It should come as no surprise to us that the Biblical Feasts were centered around the growing seasons given that Israel was an agricultural-based society.
The first 3 spring feasts of Passover, Unleavened Bread, and Firstfruits were based on the FIRST of the grain harvests while the 3 fall feasts were based on the LAST of the grain harvests.
The final fall feasts were all about the final ingathering of the field crops before winter arrived and the land became lifeless.
This is also why the writers of the New Testament so often used agricultural motifs to teach on spiritual matters.
While commemorating earthly history and serving immediate practical purposes, at the same time every one of the Biblical Feasts illustrated and foreshadowed prophetic events.
I would say there is no greater example of the AS-IN-HEAVEN-SO-ON-PRINCIPLE than the 7 Biblical Feasts.
Let’s take a look at both the physical and spiritual sides of the feasts we’ve studied so far.
Passover commemorated Israel’s release from captivity in Egypt when YHVH killed all the firstborn in Egypt who did NOT obey His instructions through Moses by painting the blood of a young Ram on the doorposts of their homes.
THis day foreshadows the execution of Yeshua who was killed on Passover Day. Thus, just as the blood of the Passover lamb marked out believers to be spared judgment, so did Yeshua’s death for us mark us as being exempt from judgement.
Since I’ve been getting so much flack from a post I did a couple of days ago titled “Did Paul REALLY SAY Yeshua was our Passover lamb crucified for our sins?”, I believe a little further clarification is needed here.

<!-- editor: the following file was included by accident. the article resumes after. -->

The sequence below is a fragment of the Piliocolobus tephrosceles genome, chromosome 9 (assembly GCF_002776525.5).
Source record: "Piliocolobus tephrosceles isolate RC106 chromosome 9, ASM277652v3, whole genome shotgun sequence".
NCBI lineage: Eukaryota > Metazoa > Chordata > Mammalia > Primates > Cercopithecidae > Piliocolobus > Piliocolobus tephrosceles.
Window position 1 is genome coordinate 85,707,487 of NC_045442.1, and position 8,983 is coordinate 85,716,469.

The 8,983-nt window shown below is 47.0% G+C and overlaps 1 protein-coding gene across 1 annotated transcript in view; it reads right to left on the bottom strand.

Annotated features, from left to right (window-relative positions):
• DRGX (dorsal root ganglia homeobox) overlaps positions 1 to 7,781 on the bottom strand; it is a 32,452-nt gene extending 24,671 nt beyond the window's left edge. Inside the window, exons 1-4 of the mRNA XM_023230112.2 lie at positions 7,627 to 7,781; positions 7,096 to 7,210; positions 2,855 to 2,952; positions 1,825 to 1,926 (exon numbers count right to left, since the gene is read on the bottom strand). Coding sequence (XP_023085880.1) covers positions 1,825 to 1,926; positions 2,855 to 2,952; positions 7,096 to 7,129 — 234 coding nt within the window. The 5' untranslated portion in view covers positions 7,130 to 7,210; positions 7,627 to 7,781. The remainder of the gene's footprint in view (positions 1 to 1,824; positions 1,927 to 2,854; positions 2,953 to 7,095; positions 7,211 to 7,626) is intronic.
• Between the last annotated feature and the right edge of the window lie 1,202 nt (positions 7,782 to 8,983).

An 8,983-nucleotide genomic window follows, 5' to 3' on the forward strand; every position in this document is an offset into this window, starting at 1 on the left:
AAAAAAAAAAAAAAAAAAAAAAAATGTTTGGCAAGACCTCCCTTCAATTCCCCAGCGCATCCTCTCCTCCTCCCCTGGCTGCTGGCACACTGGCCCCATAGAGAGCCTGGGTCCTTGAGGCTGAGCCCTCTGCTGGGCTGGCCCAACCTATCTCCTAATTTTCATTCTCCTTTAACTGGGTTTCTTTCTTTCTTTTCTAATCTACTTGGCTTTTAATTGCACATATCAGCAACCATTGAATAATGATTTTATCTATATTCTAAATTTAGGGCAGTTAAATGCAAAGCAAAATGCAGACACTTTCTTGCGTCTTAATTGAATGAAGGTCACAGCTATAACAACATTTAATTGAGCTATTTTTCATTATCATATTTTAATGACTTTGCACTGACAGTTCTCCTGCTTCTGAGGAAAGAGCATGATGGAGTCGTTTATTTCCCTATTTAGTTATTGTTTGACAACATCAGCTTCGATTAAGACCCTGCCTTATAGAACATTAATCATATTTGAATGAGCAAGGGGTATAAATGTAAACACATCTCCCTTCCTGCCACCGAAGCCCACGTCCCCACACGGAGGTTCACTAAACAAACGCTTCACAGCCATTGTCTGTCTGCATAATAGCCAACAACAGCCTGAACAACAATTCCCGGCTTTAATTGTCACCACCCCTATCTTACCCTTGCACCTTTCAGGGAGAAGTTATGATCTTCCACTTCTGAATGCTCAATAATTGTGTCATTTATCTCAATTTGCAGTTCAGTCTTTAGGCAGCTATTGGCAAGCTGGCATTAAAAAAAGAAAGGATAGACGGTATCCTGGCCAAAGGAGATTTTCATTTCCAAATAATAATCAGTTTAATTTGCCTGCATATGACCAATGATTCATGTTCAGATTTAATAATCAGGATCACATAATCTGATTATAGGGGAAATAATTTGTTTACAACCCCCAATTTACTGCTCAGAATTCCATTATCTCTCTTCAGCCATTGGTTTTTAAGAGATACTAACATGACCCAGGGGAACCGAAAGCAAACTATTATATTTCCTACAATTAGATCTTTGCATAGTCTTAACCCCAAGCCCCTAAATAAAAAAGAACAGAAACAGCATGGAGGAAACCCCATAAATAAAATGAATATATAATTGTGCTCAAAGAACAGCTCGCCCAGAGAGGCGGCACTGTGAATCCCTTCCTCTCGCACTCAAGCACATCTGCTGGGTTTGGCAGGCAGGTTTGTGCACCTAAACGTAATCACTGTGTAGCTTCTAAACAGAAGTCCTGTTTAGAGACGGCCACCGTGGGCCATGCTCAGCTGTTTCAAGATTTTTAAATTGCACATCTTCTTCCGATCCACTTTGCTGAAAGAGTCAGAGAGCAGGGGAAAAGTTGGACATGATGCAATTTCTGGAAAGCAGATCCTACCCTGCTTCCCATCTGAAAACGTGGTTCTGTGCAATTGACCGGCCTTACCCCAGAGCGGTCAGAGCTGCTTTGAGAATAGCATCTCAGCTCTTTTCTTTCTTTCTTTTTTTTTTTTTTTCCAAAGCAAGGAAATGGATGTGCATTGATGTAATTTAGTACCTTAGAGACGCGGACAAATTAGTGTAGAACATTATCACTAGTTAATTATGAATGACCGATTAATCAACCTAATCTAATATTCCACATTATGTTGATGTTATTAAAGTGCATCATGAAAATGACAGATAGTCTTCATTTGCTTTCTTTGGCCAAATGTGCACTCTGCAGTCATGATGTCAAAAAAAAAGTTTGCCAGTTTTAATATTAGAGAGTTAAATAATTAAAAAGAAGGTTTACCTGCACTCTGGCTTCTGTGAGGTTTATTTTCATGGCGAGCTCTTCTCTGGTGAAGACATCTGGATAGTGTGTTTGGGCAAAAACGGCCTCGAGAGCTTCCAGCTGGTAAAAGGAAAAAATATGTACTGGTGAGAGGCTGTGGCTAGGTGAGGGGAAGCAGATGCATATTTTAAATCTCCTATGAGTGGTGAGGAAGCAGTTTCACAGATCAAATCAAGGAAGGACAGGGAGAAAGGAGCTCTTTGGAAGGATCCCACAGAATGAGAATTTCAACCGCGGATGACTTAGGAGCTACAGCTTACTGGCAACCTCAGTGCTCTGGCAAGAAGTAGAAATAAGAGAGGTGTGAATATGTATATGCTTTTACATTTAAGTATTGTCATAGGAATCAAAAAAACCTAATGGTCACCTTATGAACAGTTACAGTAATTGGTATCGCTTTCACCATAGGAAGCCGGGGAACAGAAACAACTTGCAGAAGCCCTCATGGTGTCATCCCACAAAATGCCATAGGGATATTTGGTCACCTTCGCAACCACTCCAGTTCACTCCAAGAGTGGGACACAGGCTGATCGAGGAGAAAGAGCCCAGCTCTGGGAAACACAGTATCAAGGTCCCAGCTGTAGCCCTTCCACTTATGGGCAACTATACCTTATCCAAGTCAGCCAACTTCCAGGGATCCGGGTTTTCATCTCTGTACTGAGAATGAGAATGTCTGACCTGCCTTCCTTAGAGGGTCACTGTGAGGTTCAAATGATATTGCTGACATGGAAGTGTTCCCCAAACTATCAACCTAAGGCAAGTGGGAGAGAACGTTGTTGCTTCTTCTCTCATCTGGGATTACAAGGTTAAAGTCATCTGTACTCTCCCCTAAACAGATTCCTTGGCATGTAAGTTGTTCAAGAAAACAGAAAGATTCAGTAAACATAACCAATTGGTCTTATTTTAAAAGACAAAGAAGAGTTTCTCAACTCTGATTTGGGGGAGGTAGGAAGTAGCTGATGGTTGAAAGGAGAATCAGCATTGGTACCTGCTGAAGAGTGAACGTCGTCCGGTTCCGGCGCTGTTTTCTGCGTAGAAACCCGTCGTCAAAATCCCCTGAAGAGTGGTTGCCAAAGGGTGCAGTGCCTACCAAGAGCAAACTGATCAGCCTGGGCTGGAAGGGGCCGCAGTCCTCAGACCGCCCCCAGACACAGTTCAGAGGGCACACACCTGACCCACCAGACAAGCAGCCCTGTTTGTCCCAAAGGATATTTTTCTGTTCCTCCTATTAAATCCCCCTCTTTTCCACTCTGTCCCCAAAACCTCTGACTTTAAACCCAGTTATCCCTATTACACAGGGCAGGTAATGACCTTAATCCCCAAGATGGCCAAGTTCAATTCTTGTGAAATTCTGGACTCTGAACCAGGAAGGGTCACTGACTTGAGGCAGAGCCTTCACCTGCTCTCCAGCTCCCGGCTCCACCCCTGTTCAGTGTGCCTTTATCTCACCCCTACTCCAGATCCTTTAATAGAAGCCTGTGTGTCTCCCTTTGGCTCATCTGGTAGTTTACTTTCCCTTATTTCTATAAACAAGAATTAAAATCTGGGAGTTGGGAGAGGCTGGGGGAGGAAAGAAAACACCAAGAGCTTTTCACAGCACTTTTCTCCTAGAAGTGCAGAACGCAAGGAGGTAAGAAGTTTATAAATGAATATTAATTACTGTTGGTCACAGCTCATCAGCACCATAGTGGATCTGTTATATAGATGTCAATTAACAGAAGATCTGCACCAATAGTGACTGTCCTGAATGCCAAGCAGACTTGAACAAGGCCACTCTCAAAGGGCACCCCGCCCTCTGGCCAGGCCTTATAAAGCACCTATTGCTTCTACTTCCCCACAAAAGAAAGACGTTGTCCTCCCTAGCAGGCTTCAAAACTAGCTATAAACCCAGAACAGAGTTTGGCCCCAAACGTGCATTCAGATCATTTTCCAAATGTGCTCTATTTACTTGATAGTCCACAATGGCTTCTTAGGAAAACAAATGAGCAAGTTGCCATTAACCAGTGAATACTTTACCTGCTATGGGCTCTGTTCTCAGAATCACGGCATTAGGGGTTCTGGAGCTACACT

Understand that the Passover lamb was NOT a sin offering. The lamb for the original passover was NOT even a sacrifice. The lamb was offered as a SUBSTITUTE, not as a “sacrifice“. Likewise, Yeshua was our substitute. This is where Christianity misses the point, and makes Yeshua’s death on the cross to be some bizarre human sacrifice, when his death wasn’t even a sacrifice. It was a public execution. And God allowed it to happen for atoning purposes.
The following quote should add some clarity to this point:
“As a result of this principle, suffering and pain may be imposed on a tzaddik (righteous person) as an atonement for his entire generation. This tzaddik must then accept the suffering with love for the benefit of his generation, just as he accepts the suffering imposed upon him for his own sake. In doing so, he benefits his generation by atoning for it, and at the same time is himself elevated to a very great degree. For a tzaddik such as this is made into one of the leaders in the Community of the Future World, as discussed earlier.”-RAMCHAL
FEAST OF UNLEAVENED BREAD
Commemorates the day that Israel made bread without leavening so they could hightail it out of the land of Goshen lightning speed.
Commemorates Yeshua’s body being hurriedly put into the tomb because the Sabbath was coming. And just like the Matza, Yeshua’s body was also considered “unleavened” since he had led a sinless life.
FEAST OF FIRSTFRUITS
This festival celebrated the very first fruits of the New Year’s field harvest.
Yeshua arose from the tomb on Firstfruits as the first person to be resurrected from the dead.
This feast was timed to begin exactly 50 days after First-fruits and was considered the second harvest of the fields.
This was the day in the upper room when the Ruach HaKodesh (Holy Spirit) manifested itself in power representing the second harvest when men were gathered into the Kingdom of God.
Next time we will begin taking a look at the FINAL Biblical Feast, the Feast of Tabernacles.